WVU Student Receives EPA Fellowship
Only Fifteen Fellowships Awarded Each Year Nationwide

Tricia Lewis, a graduate student and research assistant in the West Virginia University Department of Microbiology, Immunology, and Cell Biology recently received the fall 2007 U.S. Environmental Protection Agency (EPA) Greater Research Opportunities Fellowship for Graduate Environmental Study.

Lewis will study the effects of Propanil on the human immune system. Propanil is a pesticide used to kill weeds in rice fields.

“The EPA recognizes it’s important to re-examine these older chemicals for effects on the immune system,” Lewis said. “This fellowship puts us in a unique spot to continue our good work.”

Lewis, of Winnipeg, Canada, is one of only fifteen fellowship recipients in the U.S.  She will receive a $37,000 a year stipend for two years, which will pay for tuition, supplies and travel expenses. 

John Barnett, Ph.D., chair and professor in the WVU Department of Microbiology, Immunology and Cell Biology has served as a mentor to Lewis.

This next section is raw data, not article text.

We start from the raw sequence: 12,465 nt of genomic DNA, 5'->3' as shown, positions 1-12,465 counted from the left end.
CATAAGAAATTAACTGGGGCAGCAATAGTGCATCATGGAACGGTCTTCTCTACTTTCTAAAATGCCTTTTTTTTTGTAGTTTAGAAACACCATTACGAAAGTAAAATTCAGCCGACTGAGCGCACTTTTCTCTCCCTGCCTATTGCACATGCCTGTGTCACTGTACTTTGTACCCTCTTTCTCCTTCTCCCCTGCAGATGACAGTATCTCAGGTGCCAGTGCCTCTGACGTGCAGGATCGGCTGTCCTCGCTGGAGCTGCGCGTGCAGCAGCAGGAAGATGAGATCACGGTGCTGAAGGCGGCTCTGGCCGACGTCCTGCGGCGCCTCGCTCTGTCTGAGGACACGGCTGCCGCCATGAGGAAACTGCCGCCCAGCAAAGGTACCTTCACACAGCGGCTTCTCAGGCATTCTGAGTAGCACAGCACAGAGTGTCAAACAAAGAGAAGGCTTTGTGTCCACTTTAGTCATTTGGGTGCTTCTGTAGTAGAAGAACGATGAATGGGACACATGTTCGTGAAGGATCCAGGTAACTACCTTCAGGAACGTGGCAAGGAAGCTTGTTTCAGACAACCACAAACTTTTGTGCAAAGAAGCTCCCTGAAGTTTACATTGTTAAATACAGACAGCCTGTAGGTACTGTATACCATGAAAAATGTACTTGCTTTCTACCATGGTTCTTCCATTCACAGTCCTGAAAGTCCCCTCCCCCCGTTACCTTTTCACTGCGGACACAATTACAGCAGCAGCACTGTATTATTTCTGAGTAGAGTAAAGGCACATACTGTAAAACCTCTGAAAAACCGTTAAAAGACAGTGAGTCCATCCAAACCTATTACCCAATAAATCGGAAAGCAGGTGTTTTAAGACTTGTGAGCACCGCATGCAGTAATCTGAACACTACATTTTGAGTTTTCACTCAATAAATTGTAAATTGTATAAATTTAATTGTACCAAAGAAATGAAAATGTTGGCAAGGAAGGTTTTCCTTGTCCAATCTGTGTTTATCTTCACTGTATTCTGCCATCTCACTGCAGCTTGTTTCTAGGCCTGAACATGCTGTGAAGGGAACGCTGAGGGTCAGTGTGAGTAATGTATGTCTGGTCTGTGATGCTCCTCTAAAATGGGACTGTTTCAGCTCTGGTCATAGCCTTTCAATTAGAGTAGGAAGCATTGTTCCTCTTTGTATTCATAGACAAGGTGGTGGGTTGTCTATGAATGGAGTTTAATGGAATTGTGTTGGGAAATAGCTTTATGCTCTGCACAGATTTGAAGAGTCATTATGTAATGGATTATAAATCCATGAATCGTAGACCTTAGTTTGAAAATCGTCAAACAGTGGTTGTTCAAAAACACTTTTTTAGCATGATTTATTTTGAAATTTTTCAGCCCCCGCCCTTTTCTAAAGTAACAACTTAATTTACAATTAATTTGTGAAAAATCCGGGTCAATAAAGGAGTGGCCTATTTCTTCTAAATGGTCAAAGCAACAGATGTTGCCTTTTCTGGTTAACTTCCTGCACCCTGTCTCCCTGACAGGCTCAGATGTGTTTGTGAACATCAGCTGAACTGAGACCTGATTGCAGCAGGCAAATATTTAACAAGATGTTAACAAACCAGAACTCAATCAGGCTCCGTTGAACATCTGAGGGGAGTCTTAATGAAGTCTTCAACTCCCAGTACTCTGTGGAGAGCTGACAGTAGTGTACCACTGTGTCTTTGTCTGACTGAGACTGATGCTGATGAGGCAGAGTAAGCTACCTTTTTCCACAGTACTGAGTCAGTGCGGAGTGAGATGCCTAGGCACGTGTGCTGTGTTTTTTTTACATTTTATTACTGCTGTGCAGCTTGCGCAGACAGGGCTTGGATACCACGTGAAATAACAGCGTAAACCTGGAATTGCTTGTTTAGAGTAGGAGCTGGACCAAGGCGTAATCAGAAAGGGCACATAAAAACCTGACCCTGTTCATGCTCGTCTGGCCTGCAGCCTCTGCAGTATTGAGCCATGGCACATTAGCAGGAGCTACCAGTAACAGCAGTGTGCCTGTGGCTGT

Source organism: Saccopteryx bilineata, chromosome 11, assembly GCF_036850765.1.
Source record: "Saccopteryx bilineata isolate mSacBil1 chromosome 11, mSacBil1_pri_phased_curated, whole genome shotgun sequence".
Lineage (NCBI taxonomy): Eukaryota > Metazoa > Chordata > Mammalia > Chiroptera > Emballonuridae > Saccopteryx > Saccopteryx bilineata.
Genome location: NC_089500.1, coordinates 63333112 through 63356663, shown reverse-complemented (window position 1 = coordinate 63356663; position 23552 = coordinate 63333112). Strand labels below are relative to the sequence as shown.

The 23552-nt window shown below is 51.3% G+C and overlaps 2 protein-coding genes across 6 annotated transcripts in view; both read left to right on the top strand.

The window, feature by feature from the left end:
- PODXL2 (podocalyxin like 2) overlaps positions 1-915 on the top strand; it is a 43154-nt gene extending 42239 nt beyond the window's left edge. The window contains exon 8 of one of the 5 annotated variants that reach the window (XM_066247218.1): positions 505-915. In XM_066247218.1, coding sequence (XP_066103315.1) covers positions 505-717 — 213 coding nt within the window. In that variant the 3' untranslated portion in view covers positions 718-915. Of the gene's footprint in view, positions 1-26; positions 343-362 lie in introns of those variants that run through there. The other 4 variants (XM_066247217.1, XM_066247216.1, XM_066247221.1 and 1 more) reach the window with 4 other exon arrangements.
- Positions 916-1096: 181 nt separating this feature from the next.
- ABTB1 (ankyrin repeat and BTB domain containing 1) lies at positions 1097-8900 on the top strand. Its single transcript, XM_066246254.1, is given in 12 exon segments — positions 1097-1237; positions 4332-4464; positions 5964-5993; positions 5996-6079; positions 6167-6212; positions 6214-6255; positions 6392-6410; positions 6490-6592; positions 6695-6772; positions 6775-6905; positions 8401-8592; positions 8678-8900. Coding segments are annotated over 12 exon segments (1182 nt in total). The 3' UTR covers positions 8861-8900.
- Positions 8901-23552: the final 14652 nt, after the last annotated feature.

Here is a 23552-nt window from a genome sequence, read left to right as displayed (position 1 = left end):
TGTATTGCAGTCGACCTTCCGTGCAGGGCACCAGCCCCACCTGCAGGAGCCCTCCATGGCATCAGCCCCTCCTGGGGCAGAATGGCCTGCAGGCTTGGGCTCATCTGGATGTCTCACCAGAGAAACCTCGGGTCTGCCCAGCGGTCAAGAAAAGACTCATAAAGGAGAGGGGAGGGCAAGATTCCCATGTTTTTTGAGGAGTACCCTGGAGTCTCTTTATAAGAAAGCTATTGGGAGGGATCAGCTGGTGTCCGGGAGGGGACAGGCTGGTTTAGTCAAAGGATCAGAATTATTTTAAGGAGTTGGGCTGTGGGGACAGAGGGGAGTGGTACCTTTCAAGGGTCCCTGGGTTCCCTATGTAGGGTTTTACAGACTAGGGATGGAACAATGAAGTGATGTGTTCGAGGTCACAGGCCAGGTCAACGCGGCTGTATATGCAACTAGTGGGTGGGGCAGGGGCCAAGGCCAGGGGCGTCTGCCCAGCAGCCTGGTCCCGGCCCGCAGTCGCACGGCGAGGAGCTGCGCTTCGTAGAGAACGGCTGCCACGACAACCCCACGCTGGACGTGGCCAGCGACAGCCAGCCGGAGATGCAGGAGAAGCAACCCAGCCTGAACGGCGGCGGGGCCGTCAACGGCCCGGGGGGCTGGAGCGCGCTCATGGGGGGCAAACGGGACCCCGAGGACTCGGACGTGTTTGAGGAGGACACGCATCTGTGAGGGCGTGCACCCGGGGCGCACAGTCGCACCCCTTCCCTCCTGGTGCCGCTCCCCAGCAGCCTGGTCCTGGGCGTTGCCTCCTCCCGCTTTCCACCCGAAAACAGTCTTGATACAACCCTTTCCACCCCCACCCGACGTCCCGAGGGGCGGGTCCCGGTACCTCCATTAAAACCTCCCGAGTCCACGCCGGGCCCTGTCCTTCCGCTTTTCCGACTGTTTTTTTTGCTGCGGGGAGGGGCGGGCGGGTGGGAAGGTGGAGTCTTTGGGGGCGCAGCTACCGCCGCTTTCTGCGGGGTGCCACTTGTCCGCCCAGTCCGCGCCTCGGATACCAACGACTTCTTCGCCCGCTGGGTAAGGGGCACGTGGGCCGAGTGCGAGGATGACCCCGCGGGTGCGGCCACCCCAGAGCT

“Tricia has done a superb job here. When she goes to look for post-doctorate work, this competitive fellowship will have a very positive impact on her career,” Barnett said.

In addition to starting her fourth year of graduate school, Lewis is the mother of two small children, Summer, 4, and Willem, 2. She said becoming a mother has increased her awareness of the chemicals used in some food production and the effects those chemicals may have on the human body.

“Most people don’t realize how tightly the immune system is connected to other body systems,” Lewis said. “There can be great, widespread consequences to a person’s health if there are any changes to their immune system.”

For more information about the WVU Department of Microbiology, Immunology, and Cell Biology, visit http://www.hsc.wvu.edu/som/micro/


- WVU -

For more information:
Amy Johns, HSC News Service, (304) 293-7087
dc: 09-26-07

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